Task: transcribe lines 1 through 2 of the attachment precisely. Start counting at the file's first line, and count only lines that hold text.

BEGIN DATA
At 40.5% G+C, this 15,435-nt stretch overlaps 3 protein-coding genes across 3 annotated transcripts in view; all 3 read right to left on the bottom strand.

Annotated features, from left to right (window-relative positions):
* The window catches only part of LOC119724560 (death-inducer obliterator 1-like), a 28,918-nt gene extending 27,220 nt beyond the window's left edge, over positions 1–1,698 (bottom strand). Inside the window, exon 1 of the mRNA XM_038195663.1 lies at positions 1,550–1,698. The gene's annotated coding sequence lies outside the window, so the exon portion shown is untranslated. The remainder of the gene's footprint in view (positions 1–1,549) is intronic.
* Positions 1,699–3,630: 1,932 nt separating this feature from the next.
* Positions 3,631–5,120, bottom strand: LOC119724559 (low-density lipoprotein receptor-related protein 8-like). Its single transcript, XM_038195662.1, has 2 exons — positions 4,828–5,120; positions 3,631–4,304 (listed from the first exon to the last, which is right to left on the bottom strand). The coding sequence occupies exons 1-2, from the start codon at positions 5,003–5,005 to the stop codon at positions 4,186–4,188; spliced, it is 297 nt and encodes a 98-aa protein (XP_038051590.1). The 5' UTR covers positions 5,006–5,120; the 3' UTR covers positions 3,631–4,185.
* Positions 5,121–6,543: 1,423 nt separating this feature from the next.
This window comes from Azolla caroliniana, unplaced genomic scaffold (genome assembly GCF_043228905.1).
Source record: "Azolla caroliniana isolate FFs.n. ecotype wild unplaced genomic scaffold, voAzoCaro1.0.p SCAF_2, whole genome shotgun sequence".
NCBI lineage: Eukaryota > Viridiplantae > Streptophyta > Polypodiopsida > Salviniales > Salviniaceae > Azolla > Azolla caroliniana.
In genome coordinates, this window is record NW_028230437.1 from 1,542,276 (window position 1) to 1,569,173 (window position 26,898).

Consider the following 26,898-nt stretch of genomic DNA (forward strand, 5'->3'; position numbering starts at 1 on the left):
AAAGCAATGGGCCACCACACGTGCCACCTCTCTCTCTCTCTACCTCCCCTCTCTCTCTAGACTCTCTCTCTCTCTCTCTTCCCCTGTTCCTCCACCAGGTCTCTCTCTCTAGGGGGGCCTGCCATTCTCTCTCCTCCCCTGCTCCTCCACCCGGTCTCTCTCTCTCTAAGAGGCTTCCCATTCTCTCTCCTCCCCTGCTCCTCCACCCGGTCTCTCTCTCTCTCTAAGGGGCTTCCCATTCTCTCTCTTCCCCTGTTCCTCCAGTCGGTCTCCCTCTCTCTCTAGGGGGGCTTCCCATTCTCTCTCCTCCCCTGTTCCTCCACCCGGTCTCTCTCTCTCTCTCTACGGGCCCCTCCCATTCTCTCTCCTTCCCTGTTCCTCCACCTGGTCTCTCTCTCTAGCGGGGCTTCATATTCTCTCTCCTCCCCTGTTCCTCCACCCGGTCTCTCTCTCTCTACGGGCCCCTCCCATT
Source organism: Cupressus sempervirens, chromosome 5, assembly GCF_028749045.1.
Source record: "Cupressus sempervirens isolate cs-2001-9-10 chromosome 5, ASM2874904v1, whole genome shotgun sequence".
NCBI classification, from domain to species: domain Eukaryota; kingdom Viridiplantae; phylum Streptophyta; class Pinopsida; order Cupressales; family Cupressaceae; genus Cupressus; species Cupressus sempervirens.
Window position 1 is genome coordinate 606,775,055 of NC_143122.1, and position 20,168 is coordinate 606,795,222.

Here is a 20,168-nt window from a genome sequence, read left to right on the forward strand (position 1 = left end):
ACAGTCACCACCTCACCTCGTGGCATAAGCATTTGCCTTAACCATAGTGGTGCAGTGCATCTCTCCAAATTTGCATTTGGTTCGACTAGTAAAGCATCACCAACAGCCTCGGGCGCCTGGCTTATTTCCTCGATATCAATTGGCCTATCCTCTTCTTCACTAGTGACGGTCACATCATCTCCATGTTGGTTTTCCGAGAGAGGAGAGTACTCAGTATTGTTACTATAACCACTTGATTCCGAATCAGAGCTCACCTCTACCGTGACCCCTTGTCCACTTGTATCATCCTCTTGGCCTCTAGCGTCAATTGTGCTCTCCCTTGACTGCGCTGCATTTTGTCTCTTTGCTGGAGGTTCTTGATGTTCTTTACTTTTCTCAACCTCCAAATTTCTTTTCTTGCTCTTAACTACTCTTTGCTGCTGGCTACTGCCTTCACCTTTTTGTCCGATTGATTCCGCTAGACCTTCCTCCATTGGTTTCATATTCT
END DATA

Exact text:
At 40.5% G+C, this 15,435-nt stretch overlaps 3 protein-coding genes across 3 annotated transcripts in view; all 3 read right to left on the bottom strand.

Annotated features, from left to right (window-relative positions):